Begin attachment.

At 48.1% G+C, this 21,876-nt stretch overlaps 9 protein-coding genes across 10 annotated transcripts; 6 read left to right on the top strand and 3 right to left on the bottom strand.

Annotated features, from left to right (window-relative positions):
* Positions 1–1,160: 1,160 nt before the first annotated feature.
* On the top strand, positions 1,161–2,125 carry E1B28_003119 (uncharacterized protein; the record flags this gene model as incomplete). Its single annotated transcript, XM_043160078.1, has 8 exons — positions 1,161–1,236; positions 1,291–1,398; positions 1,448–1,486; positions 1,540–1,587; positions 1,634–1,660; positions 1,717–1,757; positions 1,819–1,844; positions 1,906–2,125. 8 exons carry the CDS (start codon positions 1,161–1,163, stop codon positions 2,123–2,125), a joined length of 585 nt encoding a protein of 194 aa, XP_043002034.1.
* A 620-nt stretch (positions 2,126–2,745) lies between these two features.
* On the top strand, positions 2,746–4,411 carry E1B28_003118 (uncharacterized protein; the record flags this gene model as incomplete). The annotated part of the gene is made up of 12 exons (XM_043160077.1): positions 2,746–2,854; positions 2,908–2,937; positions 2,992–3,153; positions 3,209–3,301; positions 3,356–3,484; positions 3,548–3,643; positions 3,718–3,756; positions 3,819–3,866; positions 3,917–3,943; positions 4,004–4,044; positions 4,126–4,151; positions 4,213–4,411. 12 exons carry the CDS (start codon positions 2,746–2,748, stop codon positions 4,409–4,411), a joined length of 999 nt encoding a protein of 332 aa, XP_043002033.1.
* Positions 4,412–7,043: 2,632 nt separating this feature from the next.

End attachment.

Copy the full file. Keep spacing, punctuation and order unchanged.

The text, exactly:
At 48.1% G+C, this 21,876-nt stretch overlaps 9 protein-coding genes across 10 annotated transcripts; 6 read left to right on the top strand and 3 right to left on the bottom strand.

Annotated features, from left to right (window-relative positions):
* Positions 1–1,160: 1,160 nt before the first annotated feature.
* On the top strand, positions 1,161–2,125 carry E1B28_003119 (uncharacterized protein; the record flags this gene model as incomplete). Its single annotated transcript, XM_043160078.1, has 8 exons — positions 1,161–1,236; positions 1,291–1,398; positions 1,448–1,486; positions 1,540–1,587; positions 1,634–1,660; positions 1,717–1,757; positions 1,819–1,844; positions 1,906–2,125. 8 exons carry the CDS (start codon positions 1,161–1,163, stop codon positions 2,123–2,125), a joined length of 585 nt encoding a protein of 194 aa, XP_043002034.1.
* A 620-nt stretch (positions 2,126–2,745) lies between these two features.
* On the top strand, positions 2,746–4,411 carry E1B28_003118 (uncharacterized protein; the record flags this gene model as incomplete). The annotated part of the gene is made up of 12 exons (XM_043160077.1): positions 2,746–2,854; positions 2,908–2,937; positions 2,992–3,153; positions 3,209–3,301; positions 3,356–3,484; positions 3,548–3,643; positions 3,718–3,756; positions 3,819–3,866; positions 3,917–3,943; positions 4,004–4,044; positions 4,126–4,151; positions 4,213–4,411. 12 exons carry the CDS (start codon positions 2,746–2,748, stop codon positions 4,409–4,411), a joined length of 999 nt encoding a protein of 332 aa, XP_043002033.1.
* Positions 4,412–7,043: 2,632 nt separating this feature from the next.